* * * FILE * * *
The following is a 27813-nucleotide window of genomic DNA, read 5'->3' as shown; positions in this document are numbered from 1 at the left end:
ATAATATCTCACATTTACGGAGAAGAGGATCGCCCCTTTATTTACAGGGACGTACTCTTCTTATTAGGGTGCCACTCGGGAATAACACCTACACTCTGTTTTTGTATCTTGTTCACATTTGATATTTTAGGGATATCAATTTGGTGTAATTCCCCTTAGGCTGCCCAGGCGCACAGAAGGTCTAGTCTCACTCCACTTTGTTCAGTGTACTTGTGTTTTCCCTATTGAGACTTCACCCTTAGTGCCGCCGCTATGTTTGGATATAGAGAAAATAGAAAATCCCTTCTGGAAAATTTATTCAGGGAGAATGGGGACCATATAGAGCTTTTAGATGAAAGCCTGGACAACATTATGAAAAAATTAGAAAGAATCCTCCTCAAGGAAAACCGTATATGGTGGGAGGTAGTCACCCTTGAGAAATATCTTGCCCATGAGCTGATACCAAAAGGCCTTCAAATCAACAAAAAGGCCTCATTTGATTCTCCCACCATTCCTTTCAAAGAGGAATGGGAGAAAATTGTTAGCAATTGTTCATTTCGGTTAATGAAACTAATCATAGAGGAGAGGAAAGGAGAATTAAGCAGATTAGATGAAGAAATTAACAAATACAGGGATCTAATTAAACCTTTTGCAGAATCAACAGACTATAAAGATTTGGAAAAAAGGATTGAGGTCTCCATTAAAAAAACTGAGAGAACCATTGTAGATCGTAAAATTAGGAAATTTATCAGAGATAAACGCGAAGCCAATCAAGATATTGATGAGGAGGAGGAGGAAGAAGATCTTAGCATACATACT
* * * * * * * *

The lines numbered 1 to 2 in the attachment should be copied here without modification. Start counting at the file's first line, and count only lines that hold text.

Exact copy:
The following is a 27813-nucleotide window of genomic DNA, read 5'->3' as shown; positions in this document are numbered from 1 at the left end:
ATAATATCTCACATTTACGGAGAAGAGGATCGCCCCTTTATTTACAGGGACGTACTCTTCTTATTAGGGTGCCACTCGGGAATAACACCTACACTCTGTTTTTGTATCTTGTTCACATTTGATATTTTAGGGATATCAATTTGGTGTAATTCCCCTTAGGCTGCCCAGGCGCACAGAAGGTCTAGTCTCACTCCACTTTGTTCAGTGTACTTGTGTTTTCCCTATTGAGACTTCACCCTTAGTGCCGCCGCTATGTTTGGATATAGAGAAAATAGAAAATCCCTTCTGGAAAATTTATTCAGGGAGAATGGGGACCATATAGAGCTTTTAGATGAAAGCCTGGACAACATTATGAAAAAATTAGAAAGAATCCTCCTCAAGGAAAACCGTATATGGTGGGAGGTAGTCACCCTTGAGAAATATCTTGCCCATGAGCTGATACCAAAAGGCCTTCAAATCAACAAAAAGGCCTCATTTGATTCTCCCACCATTCCTTTCAAAGAGGAATGGGAGAAAATTGTTAGCAATTGTTCATTTCGGTTAATGAAACTAATCATAGAGGAGAGGAAAGGAGAATTAAGCAGATTAGATGAAGAAATTAACAAATACAGGGATCTAATTAAACCTTTTGCAGAATCAACAGACTATAAAGATTTGGAAAAAAGGATTGAGGTCTCCATTAAAAAAACTGAGAGAACCATTGTAGATCGTAAAATTAGGAAATTTATCAGAGATAAACGCGAAGCCAATCAAGATATTGATGAGGAGGAGGAGGAAGAAGATCTTAGCATACATACT